AUSTIN (KXAN) — Several Central Texas and state-level LGBTQ+ organizations have spoken out in the wake of an overnight mass shooting at a Colorado Springs LGBTQ+ night club that left at least 5 dead and 25 wounded.

The shooting happened just before midnight at Club Q, an LGBTQ+ night club. The shooter was apprehended by patrons and has since been taken into custody, per reporting from the New York Times, with NBC News reporting officials are investigating the attack as a possible hate crime.

“Today we are met with yet another devastating reminder of the very real threats facing the LGBTQ+ community in this country, following the overnight shooting at an LGBTQ nightclub in Colorado Springs that was hosting a drag show,” the Texas Freedom Network said in a statement. “This should be a clear indication to politicians who choose to continue to target and discriminate against the transgender community, especially with legislation that targets transgender children, that their actions and rhetoric can have horrifying consequences.”

In a statement Sunday, the Austin LGBT Chamber of Commerce shared its support for the victims, their families and the first responders who assisted at Club Q.

“The fight for equality is not over and we echo Senator Bennet’s statement that ‘we must do more to protect the LGBTQ+ community and stand firm against discrimination and hate in every form.”

Rene Slataper serves as pastor of Hope United Georgetown, a congregation with strong LGBTQ+ roots. He said this mass shooting is eerily reminiscent of the 2016 Pulse nightclub shooting in Orlando, where 49 people were killed and 53 wounded.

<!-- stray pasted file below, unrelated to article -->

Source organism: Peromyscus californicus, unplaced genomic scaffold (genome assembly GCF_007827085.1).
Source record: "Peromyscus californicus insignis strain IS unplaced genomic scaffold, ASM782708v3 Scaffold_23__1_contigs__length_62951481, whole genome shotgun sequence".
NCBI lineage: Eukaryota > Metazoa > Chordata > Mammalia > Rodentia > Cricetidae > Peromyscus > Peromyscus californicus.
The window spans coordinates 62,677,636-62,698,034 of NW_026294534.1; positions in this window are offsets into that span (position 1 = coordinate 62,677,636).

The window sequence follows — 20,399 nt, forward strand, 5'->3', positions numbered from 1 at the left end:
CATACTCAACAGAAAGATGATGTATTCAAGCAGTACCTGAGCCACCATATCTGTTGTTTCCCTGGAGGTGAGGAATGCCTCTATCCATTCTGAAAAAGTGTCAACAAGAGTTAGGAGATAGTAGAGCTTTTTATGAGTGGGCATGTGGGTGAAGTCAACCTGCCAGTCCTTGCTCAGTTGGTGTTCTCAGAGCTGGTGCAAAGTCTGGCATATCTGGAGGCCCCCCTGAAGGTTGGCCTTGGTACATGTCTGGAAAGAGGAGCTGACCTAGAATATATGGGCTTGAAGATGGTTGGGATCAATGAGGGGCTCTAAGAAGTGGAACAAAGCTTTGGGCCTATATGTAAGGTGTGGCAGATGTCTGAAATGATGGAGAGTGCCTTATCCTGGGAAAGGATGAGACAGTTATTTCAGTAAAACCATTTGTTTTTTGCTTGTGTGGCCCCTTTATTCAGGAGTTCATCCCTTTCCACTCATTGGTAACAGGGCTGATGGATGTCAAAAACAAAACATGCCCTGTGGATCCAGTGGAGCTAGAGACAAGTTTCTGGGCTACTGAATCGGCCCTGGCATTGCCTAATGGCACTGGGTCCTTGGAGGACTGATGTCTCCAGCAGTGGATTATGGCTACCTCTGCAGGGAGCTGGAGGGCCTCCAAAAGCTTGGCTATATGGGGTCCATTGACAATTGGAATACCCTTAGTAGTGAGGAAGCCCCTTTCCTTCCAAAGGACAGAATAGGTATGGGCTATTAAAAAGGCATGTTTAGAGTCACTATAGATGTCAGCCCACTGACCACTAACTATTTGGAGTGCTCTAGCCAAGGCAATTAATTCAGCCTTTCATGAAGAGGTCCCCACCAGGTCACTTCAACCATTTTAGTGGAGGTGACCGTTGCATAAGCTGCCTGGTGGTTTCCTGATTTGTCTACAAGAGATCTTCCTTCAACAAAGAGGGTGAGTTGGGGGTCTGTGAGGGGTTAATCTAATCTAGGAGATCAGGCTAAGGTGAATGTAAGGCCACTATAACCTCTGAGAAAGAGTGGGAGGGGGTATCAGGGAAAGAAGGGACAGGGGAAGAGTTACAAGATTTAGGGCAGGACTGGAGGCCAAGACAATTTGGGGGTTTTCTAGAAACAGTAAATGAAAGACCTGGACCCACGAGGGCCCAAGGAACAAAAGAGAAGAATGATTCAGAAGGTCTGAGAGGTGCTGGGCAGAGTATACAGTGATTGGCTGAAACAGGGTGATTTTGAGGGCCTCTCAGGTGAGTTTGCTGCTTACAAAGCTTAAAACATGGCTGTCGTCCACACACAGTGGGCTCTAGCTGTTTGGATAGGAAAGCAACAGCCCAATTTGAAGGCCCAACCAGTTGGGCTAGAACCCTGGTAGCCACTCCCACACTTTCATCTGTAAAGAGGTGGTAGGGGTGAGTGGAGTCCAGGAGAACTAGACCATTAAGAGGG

“I think the similar feeling that comes to mind is going back to that idea of sanctuary, and that safety and that being taken,” he said. “But I also think that in the aftermath of Pulse, people were coming together in the community to ask themselves in what ways can be safer? In what ways can we call on our allies? In what ways can we ask people to stand with us and to stand vigil.”

When it comes to LGBTQ+ allies, Slataper said now is an integral time to help support legislative protections and policies that assist queer community members, as well as to check in on those who might be directly or indirectly impacted by this attack.

For many LGBTQ+ people, queer bars have served as a source of refuge, community and solace. From a historic standpoint, they are often considered on the forefront of LGBTQ+ liberation efforts.

“When I think of what those spaces do for queer people, it provides sanctuary. And it reminds me of church,” he said. “And it reminds me of getting together and fellowship and really being with people who know…and for that place to be threatened or for it to feel unsafe feels like people are being gutted. It feels like safety is being stripped away.”

Sunday also marks Transgender Day of Remembrance, an international date that honors the memory of victims of anti-transgender violence. Beginning at 6 p.m., Hope United will host a public vigil on Southwestern University’s campus in Georgetown, in front of the Smith Library Center.